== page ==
Local legislators impact 2017 session | Inside Politics

The 2017 session of the state Legislature was among the most challenging in years. Under pressure from the state Supreme Court, almost everything took second place to fixing K-12 school funding. That doesn’t mean other issues weren’t high on our own legislators list of things to do, however. Currently, the Republicans control the Senate by one vote. Democrats control the House by two votes and also have Gov. Jay Inslee. To pass any legislation 50 votes are needed in the House, 25 in the Senate and one in the governor’s office via his signature on any bill.

What sounds simple frequently is not, as most major decisions remain subject to partisan philosophy and politics with the split legislature. With both houses up for grabs next year, the upcoming 2018 election impacted, in part, how legislators voted in this past session and hung over the process like a cloud.

Republican State Senator Mark Miloscia is a seasoned legislator and was joined this year by new seatmates, freshmen Democrats Mike Pellicciotti and Kristine Reeves in the House of Representatives. Despite the difference in political parties there were still opportunities for cooperation to help the 30th District, which covers most of the Federal Way area. It also allows each to work on issues of importance that may not cross party lines.

But it is power that rules Olympia. Each party has some; each party wants it all. The undercurrent that might have affected each legislator’s success is decidedly political. Federal Way is considered a swing district and the three hold seats that will be very much in play next year for control of each house. That means that on occasion the Republican Senate may not look favorably on legislation from either of the Democrats and the House may feel the same toward legislation from the Republican.

Even with those challenges, each found issues to work on that held importance to some voters in the district.

Miloscia, who has served in both the House and Senate, introduced legislation to ban safe injection sites that had been suggested by the county health department. It didn’t pass, but he is helping to lead efforts to have the measure placed before voters as a public initiative. He also supported the Republican plan to finance McCleary through a property tax adjustment, which passed.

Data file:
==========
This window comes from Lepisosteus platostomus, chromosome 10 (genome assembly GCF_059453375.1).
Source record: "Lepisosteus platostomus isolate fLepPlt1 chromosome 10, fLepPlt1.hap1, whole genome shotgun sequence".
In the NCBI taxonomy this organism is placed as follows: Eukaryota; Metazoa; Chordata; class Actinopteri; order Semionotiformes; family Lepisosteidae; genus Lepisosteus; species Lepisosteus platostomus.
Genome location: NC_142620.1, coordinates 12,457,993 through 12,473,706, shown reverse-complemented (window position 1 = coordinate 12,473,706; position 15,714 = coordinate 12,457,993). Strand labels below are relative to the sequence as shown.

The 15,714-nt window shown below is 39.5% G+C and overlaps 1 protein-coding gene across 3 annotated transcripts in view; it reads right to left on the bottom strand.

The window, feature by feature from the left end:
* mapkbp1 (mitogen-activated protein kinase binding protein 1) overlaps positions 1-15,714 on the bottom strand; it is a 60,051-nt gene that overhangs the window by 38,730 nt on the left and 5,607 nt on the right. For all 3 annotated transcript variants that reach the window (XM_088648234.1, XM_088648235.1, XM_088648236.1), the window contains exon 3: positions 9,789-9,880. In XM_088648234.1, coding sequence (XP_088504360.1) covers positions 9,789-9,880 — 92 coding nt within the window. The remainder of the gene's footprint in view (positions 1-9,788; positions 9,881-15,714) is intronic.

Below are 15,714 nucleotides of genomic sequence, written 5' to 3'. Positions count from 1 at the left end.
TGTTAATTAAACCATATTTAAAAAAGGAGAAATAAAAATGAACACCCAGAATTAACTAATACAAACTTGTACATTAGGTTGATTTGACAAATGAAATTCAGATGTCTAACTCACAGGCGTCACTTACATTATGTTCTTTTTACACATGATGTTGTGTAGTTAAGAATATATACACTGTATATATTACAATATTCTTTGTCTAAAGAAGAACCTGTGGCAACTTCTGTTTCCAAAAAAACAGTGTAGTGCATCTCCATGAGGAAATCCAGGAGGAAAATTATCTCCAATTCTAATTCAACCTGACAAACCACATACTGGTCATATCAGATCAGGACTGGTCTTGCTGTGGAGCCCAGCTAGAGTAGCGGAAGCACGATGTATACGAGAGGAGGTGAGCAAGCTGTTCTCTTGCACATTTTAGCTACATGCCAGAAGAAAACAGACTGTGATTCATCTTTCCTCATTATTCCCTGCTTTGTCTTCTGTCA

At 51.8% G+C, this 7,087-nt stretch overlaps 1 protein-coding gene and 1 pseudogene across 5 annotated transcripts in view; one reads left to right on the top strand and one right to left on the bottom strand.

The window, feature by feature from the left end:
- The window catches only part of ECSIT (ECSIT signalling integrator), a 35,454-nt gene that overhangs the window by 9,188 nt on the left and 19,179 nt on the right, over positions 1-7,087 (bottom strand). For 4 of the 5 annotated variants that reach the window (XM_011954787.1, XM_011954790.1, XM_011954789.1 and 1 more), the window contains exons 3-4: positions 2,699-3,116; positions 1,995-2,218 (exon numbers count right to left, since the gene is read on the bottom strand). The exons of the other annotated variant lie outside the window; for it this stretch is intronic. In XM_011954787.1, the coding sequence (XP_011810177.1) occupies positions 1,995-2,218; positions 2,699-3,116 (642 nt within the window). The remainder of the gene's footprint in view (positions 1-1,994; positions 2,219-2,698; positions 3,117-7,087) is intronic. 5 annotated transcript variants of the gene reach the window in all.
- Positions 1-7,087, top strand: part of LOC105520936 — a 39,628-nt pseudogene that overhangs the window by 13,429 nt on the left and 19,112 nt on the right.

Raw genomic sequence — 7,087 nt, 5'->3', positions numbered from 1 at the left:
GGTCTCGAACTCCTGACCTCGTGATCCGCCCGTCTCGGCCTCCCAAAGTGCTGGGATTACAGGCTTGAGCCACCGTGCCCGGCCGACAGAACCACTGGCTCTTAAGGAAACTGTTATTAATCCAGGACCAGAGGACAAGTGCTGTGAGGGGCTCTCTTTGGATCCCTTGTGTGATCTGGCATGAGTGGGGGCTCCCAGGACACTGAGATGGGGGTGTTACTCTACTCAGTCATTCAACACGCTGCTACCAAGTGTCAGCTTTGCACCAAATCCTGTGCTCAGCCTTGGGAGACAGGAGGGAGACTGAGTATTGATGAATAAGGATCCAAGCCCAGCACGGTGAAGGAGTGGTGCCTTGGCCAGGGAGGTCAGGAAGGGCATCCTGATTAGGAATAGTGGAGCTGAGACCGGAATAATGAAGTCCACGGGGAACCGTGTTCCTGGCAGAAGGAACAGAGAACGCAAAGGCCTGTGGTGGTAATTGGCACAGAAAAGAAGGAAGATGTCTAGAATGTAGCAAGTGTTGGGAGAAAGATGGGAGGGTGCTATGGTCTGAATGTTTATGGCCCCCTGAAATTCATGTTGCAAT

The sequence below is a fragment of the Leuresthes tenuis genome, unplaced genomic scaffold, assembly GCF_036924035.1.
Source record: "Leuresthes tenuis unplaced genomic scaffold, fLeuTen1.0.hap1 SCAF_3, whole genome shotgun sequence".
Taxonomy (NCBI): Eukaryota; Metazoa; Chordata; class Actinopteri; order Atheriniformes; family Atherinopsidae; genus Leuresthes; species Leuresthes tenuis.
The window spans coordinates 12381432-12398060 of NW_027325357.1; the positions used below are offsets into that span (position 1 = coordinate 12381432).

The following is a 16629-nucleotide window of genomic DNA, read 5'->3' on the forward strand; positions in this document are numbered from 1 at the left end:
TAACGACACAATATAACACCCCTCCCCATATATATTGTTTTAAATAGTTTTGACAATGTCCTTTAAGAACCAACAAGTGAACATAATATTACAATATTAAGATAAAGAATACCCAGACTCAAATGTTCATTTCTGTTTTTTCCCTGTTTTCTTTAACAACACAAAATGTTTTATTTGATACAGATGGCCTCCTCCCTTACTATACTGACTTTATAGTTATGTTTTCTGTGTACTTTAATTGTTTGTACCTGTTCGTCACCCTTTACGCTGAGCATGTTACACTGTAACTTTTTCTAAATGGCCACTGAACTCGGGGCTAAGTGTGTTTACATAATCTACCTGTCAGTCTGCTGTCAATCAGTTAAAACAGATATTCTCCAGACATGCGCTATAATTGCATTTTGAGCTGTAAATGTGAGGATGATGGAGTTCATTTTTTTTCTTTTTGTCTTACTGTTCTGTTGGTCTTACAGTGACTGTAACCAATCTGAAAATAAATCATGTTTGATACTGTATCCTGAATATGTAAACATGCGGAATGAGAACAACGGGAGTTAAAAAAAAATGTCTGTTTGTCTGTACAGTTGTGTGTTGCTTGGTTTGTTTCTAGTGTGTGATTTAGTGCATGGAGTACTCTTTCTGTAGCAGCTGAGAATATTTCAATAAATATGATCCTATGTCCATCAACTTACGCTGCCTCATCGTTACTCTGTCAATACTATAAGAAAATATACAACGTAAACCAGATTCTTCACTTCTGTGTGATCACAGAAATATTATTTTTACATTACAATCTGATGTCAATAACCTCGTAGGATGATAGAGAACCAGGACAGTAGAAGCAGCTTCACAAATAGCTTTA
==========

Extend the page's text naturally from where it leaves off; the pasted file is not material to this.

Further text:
Miloscia continues to support raising the age for tobacco purchase and to repeal the death penalty. He supported ratification of state employee wage contracts, which had become controversial, along with opening the process to the public view and providing additional legislative oversight. As chair of the Accountability Committee, he supported bills to use zero-based budgeting and oversee lean management improvements. Miloscia and the two Democrats also worked to obtain money for the day center in Federal Way.

Reeves, with a recognized background in veterans issues, worked to create a pilot program to assist veterans in rural areas by connecting them with support services, which passed the House, along with a recruitment program for veterans, which provides credit for knowledge, skills and leadership abilities. She also worked on cleaning up legislation to improve credit union standards and services, along with establishing a program that would allow the Regional Transit Authority to create a rebate program for property and motor vehicle excise taxes, although it didn’t pass. This is a controversial topic after the car tab sticker shock earlier this year.

Pellicciotti’s background in the attorney general’s office helped him lead several issues that became law, including legislation to combat sex trafficking and expanded vocational training. Inslee joined the legislative trio in signing some of that legislation here in Federal Way. Pellicciotti worked to include state funding for a study of airplane traffic over Federal Way. He also supported the RTA reform bill.

All three legislators worked together on several bills. Miloscia and Reeves worked on gold star license plates and veterans paid leave, while Pellicciotti and Miloscia worked on human trafficking and the coordinating committee concerning commercially sexually exploited children. The two Democrats supported each other’s efforts in the House. Details on any legislation can be obtained from each legislator’s office.

The biggest challenge is still unresolved, however, as the capital budget remains in limbo. The Federal Way school district, city government, Highline College and the Chamber of Commerce, along with local community groups, all have needed projects pending in the capital budget.

The 45th District’s special election in November to replace the late Andy Hill will decide which party controls the Senate in January. When the legislature adjourns next spring, however, it will start all over again. And the three legislators will all be targeted by the other side.

The 2018 session will be important, so follow the issues and get ready for a fun election year!

Federal Way resident Bob Roegner is a former mayor of Auburn and retired public official. He can be reached at bjroegner@comcast.net.


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